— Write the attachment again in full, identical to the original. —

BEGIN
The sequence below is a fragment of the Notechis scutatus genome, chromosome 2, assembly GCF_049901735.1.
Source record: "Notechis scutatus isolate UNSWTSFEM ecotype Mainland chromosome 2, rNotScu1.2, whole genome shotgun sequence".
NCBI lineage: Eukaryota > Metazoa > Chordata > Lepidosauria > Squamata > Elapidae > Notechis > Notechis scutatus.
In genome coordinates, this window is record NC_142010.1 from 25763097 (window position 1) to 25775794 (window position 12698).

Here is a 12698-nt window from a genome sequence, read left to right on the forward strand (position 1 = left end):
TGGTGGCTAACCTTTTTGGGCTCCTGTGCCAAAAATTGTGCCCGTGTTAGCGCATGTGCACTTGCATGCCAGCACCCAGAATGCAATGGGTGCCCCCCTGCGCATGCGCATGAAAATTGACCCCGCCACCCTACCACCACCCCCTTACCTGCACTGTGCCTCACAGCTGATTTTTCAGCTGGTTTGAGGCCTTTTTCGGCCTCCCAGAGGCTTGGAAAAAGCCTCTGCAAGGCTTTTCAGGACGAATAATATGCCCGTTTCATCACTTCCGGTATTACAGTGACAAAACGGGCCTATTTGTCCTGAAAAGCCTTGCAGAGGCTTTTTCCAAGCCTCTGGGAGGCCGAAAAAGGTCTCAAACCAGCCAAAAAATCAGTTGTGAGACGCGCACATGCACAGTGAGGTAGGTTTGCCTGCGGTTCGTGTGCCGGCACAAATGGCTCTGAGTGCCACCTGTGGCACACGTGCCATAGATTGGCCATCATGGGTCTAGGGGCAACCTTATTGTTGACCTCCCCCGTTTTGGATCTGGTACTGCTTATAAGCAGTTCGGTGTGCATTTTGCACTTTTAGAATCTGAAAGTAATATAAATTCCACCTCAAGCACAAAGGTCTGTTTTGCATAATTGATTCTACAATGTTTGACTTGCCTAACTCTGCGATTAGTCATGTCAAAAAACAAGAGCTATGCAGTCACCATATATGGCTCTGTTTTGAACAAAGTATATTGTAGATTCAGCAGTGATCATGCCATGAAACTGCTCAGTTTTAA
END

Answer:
The sequence below is a fragment of the Notechis scutatus genome, chromosome 2, assembly GCF_049901735.1.
Source record: "Notechis scutatus isolate UNSWTSFEM ecotype Mainland chromosome 2, rNotScu1.2, whole genome shotgun sequence".
NCBI lineage: Eukaryota > Metazoa > Chordata > Lepidosauria > Squamata > Elapidae > Notechis > Notechis scutatus.
In genome coordinates, this window is record NC_142010.1 from 25763097 (window position 1) to 25775794 (window position 12698).

Here is a 12698-nt window from a genome sequence, read left to right on the forward strand (position 1 = left end):
TGGTGGCTAACCTTTTTGGGCTCCTGTGCCAAAAATTGTGCCCGTGTTAGCGCATGTGCACTTGCATGCCAGCACCCAGAATGCAATGGGTGCCCCCCTGCGCATGCGCATGAAAATTGACCCCGCCACCCTACCACCACCCCCTTACCTGCACTGTGCCTCACAGCTGATTTTTCAGCTGGTTTGAGGCCTTTTTCGGCCTCCCAGAGGCTTGGAAAAAGCCTCTGCAAGGCTTTTCAGGACGAATAATATGCCCGTTTCATCACTTCCGGTATTACAGTGACAAAACGGGCCTATTTGTCCTGAAAAGCCTTGCAGAGGCTTTTTCCAAGCCTCTGGGAGGCCGAAAAAGGTCTCAAACCAGCCAAAAAATCAGTTGTGAGACGCGCACATGCACAGTGAGGTAGGTTTGCCTGCGGTTCGTGTGCCGGCACAAATGGCTCTGAGTGCCACCTGTGGCACACGTGCCATAGATTGGCCATCATGGGTCTAGGGGCAACCTTATTGTTGACCTCCCCCGTTTTGGATCTGGTACTGCTTATAAGCAGTTCGGTGTGCATTTTGCACTTTTAGAATCTGAAAGTAATATAAATTCCACCTCAAGCACAAAGGTCTGTTTTGCATAATTGATTCTACAATGTTTGACTTGCCTAACTCTGCGATTAGTCATGTCAAAAAACAAGAGCTATGCAGTCACCATATATGGCTCTGTTTTGAACAAAGTATATTGTAGATTCAGCAGTGATCATGCCATGAAACTGCTCAGTTTTAA